United States America 70s

Just as a park with everlasting nature and tranquillity exists somewhere in the modern city, 

we will now embrace a diverse sense of beauty and take journey into a simple yet considerate lifestyle.

The Locomotion 

By Little Eva

It is a song with Little Eva's exciting vocals over upbeat drums, saxophone, vocal harmonies and applause.

Can't Help Falling In Love

By Elvis Presley 

The soundtrack album for Elvis’ new, all-ages musical comedy in the Bing Crosby mode offered a generous, mostly romantic music.

Duke of Earl 

By Gene Chandler

Two-wab-style chords are a big part of the song, and drums and saxophones create unique grooves.


By The Beach Boys

It uses a stable and cheerful drum tempo found in many surf rock songs that seem to "push" music forward.

Town Without Pity 

By Gene Pitney

Composed by composer Dimitri Thiomkin and lyricist Ned Washington. 

Green Onions 

By Booker T. & The M.G.'s

It's a 12-bar blues song with a calm Hammond M3 organ.

Beechwood 4-5789 (Mono) 

By The Marvelettes

William "Mickey" Stevenson and George Gordy. It was a 1962 hit single for the

Twistin' the Night Away 

By Sam Cooke

Song written and recorded by Sam Cooke. It was recorded on 18 December 1961 and released as a single in 1962. 

Peppermint Twist, Pt. 1 

By Joey Dee & The Starliters

Capitalizing on the Twist dance craze and the nightclub in which Dee performed, the song hit No.1 on the U.S.

He's a Rebel 

By Phil Spector

The song is about a girl in love with a young man who spurns society's conventions.

She's got you 

By Patsy cline

Musically the song is an upbeat jazz-pop song with country overtones to support it.


By The Four Seasons

According to Gaudio, the song took about 15 minutes to write and was originally titled "Jackie Baby".

Night Train 

By James Brown & The Famous Flames

1940 by a small group led by Duke Ellington sideman Johnny Hodges, under the title "That's the Blues, Old Man".

Johnny Angel 

By Shelley Fabares

The point where she declines other boys' propositions for dates because she would rather concentrate on the boy she loves.

Duke of Earl 

By Gene Chandler

The song features a mandolin, a bass guitar, drums, and a wordless chorus, featuring a solo soprano.

Where Have All The Flowers Gone? (Remastered) 

By The Kingston Trio

Folk song written by American singer-songwriter Pete Seeger in 1955.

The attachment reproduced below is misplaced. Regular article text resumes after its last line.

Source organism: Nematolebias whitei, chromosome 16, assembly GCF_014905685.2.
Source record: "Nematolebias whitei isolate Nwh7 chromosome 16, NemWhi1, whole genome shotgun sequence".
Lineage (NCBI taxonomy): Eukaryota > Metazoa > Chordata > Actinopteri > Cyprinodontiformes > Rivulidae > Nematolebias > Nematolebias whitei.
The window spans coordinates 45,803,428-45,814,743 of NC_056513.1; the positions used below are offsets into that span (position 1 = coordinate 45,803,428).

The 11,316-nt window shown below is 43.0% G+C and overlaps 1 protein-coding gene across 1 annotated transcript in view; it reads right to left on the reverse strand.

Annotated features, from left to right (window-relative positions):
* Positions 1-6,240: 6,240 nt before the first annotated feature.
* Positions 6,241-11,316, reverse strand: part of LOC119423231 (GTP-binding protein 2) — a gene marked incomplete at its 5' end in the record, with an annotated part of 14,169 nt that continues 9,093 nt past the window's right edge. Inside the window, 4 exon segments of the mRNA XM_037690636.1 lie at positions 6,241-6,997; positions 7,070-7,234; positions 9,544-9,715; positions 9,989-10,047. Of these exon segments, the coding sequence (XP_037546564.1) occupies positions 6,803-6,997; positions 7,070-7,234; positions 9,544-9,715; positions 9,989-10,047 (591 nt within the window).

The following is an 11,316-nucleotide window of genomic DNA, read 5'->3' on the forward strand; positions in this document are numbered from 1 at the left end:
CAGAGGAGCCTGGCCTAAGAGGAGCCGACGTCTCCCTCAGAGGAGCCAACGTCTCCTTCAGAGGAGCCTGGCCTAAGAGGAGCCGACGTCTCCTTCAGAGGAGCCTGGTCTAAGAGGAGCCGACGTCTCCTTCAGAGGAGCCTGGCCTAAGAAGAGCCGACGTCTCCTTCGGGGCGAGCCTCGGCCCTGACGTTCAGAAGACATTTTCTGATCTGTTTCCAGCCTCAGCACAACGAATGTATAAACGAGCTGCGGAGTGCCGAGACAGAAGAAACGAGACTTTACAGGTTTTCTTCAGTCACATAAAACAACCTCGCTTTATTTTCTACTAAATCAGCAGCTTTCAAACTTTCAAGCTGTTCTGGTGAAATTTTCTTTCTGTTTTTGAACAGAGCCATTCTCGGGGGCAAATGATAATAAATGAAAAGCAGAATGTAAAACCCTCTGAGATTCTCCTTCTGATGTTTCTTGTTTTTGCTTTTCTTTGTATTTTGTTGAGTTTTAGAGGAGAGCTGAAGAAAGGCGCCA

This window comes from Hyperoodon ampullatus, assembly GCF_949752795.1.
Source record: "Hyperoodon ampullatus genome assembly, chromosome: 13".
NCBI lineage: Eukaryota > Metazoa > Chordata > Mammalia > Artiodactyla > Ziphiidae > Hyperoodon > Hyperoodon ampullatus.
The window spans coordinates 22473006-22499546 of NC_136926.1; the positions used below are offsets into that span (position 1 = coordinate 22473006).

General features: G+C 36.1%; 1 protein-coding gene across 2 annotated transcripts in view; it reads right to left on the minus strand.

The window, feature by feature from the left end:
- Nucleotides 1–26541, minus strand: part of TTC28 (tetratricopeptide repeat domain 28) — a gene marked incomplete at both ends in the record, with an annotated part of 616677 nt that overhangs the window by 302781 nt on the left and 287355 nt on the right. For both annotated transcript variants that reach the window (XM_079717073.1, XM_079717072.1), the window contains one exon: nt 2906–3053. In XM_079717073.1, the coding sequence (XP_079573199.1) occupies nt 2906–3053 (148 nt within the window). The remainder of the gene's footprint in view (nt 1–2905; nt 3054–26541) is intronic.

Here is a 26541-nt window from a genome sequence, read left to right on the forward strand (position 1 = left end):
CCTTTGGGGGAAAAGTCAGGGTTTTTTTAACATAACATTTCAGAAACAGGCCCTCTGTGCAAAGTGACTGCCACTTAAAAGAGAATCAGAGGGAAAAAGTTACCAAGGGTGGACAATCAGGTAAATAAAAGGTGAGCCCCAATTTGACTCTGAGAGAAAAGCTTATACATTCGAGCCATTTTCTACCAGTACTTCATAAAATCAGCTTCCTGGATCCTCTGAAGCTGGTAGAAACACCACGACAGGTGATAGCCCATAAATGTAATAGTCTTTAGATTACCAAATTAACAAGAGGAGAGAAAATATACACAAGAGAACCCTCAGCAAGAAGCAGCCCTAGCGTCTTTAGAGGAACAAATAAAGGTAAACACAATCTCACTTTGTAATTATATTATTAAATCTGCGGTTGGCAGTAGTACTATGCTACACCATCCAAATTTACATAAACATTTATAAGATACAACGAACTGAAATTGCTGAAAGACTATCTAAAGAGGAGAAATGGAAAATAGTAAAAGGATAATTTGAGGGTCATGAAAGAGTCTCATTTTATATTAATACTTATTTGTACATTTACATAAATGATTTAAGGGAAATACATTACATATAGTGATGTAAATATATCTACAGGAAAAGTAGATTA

Soldier Boy 

By The Shirelles

Record executive Florence Greenberg, founder of Scepter Records, wrote the song and was originally titled "I'll Be True to You".


By Tommy roe

The song was later featured on the compilation album Whirling with Tommy Roe in 1961, featuring tracks from Al Tornello.

Moon River 

By Andy Williams

It was originally performed by Audrey Hepburn in the 1961 film Breakfast at Tiffany's.

Breaking Up Is Hard to Do 

By Neil Sedaka 

The song twice in remarkably different arrangements in 1962 and 1975 and is considered his signature song.

Duke of Earl 

By Gene Chandler

Written by Cindy Walker which was first recorded and released by Roy Orbison originally as a non-album single in 1962.

The Wanderer 

By Dion

12-bar blues-base verse and an eight-bar bridge, tells the story of a travelling man and his many loves.

Can't Help Falling In Love

By Elvis Presley 

It hit number one on the Billboard Hot 100 on November 17, 1962.

Twist and Shout 

By The Isley Brothers

1961 song written by Phil Medley and Bert Berns (later credited as "Bert Russell"). It was originally recorded by the Top Notes.

Do you love me 

By The contours

Rhythm and blues song recorded by the Contours in 1962. Written and produced by Motown Records owner Berry Gordy Jr.

Hey! Baby (Remastered)
By Bruce Channel

The song features a prominent riff from well-known harmonica player Delbert McClinton, and drums played by Ray Torres.

Having a Party 

By Sam Cooke

Produced by Hugo & Luigi and arranged and conducted by René Hall, the song was the A-side to "Bring It On Home to Me".